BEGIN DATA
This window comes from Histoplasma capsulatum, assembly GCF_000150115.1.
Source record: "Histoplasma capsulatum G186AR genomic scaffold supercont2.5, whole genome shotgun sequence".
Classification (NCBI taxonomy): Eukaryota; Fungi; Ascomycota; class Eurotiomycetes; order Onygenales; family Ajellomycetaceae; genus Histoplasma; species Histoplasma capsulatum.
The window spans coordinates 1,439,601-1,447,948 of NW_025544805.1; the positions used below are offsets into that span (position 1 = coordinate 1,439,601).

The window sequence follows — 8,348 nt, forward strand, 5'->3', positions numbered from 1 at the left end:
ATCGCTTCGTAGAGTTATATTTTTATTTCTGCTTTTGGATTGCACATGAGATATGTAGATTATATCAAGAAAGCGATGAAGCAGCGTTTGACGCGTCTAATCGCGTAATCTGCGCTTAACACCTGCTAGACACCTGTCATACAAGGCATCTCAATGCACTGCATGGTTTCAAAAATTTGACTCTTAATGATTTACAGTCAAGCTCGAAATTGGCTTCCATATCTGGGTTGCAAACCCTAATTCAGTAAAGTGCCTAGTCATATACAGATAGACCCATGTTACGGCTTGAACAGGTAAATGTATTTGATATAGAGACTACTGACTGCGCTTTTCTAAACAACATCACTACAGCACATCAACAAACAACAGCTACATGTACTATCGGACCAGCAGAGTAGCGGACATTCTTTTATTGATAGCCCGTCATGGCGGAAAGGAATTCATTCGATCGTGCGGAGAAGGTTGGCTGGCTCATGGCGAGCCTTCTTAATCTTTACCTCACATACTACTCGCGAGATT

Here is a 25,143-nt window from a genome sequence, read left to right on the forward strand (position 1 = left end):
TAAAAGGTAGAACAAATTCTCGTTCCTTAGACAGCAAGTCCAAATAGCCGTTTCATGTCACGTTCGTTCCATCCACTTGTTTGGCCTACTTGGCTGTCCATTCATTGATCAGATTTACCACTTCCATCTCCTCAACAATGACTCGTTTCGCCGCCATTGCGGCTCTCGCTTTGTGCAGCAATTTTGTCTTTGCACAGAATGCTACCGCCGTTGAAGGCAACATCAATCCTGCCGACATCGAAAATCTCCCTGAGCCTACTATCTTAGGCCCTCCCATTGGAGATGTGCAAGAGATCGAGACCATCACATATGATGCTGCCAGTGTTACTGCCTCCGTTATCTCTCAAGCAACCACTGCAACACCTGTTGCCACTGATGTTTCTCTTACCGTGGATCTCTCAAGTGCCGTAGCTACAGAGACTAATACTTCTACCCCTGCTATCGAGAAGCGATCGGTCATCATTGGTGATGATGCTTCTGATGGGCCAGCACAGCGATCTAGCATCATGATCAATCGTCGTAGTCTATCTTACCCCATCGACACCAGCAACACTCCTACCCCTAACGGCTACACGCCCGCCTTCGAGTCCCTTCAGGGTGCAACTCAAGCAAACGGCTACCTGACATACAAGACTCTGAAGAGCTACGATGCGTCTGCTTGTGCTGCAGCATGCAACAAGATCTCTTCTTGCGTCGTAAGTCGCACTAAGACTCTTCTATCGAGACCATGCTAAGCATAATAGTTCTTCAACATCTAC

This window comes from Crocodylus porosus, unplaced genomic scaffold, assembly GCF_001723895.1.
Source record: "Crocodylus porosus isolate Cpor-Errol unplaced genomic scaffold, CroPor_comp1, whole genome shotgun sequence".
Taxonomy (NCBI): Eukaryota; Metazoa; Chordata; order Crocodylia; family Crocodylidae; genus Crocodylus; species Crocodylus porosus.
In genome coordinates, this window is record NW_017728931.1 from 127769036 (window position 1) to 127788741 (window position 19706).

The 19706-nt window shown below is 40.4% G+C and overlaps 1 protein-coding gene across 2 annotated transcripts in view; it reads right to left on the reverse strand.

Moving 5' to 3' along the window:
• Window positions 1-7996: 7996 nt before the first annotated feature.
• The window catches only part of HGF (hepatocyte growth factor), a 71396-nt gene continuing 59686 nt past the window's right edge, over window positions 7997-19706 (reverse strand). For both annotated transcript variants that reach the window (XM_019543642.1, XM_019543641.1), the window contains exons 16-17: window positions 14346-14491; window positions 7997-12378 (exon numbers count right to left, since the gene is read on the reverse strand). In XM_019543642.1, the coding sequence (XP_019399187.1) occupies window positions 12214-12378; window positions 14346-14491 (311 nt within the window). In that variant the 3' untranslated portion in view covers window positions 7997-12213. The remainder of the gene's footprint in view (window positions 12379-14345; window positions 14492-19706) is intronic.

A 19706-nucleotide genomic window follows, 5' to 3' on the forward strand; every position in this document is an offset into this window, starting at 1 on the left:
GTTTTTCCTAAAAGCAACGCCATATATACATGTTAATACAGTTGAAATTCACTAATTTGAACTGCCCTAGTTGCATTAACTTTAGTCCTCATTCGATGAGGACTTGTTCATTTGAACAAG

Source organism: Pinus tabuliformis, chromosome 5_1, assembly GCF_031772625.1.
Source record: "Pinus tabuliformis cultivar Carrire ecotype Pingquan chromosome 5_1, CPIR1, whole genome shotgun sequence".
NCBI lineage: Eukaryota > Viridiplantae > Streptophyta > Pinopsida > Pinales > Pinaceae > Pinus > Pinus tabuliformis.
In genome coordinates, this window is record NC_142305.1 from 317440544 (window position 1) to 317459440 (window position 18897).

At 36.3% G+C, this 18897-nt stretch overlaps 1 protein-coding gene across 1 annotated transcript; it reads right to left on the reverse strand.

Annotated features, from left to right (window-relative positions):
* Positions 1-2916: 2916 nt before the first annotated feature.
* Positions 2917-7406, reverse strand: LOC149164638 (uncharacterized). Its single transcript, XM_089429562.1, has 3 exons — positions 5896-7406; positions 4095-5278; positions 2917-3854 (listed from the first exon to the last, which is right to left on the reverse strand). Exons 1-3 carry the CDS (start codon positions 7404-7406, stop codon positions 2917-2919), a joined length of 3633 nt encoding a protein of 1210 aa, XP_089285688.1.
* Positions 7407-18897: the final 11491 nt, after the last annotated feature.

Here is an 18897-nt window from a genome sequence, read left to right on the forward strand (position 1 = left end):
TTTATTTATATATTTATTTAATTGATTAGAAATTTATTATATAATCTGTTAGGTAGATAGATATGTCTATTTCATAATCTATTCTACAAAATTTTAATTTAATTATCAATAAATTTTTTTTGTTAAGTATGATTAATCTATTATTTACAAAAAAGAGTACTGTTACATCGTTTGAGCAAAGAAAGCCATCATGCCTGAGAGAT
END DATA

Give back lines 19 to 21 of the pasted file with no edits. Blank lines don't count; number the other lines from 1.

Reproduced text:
Source organism: Pinus tabuliformis, chromosome 5_1, assembly GCF_031772625.1.
Source record: "Pinus tabuliformis cultivar Carrire ecotype Pingquan chromosome 5_1, CPIR1, whole genome shotgun sequence".
NCBI lineage: Eukaryota > Viridiplantae > Streptophyta > Pinopsida > Pinales > Pinaceae > Pinus > Pinus tabuliformis.